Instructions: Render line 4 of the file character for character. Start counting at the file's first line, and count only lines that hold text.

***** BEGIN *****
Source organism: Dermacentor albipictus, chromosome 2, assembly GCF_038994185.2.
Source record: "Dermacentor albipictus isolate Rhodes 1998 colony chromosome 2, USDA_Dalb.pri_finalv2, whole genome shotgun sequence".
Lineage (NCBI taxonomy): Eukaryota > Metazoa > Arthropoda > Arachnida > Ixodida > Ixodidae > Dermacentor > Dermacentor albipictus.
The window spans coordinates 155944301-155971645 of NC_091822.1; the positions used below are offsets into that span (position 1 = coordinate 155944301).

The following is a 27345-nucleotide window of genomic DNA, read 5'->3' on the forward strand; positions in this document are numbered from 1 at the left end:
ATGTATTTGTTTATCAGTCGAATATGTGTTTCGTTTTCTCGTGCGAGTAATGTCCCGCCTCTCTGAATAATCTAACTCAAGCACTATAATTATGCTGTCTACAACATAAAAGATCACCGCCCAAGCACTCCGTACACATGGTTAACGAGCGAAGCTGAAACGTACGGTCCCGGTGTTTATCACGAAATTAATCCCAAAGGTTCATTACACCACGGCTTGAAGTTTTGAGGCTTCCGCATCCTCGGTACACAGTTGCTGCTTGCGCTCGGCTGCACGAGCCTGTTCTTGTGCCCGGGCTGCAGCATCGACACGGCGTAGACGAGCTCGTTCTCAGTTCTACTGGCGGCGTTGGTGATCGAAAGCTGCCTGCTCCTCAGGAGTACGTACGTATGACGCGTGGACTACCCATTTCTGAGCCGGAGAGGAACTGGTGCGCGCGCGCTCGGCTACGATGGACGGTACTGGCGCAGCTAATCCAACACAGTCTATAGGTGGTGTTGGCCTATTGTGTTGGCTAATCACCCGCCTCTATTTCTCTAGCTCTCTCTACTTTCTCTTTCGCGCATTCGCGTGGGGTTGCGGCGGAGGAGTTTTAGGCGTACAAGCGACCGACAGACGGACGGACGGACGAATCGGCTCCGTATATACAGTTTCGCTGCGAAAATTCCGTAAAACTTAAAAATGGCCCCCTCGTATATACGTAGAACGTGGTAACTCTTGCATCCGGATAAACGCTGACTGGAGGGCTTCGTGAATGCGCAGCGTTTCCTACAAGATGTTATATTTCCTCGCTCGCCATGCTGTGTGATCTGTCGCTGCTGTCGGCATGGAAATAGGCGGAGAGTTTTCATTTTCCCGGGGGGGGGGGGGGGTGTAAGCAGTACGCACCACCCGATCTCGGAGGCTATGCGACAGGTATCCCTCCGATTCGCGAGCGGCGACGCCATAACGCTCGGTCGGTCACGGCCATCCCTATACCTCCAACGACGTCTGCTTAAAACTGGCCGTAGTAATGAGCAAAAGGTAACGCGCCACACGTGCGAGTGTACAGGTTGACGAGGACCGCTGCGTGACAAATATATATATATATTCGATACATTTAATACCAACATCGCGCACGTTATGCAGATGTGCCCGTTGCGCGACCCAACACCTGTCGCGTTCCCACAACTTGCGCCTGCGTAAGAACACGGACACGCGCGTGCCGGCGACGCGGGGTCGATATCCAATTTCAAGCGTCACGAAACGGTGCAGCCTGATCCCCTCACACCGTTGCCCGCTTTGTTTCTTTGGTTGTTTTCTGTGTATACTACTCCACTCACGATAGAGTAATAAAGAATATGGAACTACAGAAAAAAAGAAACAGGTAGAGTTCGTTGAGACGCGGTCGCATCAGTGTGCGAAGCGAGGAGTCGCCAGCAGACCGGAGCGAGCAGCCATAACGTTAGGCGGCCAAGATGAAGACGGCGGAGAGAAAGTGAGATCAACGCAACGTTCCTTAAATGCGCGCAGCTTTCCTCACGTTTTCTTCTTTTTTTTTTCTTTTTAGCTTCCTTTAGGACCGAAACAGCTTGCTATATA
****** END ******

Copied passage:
The window spans coordinates 155944301-155971645 of NC_091822.1; the positions used below are offsets into that span (position 1 = coordinate 155944301).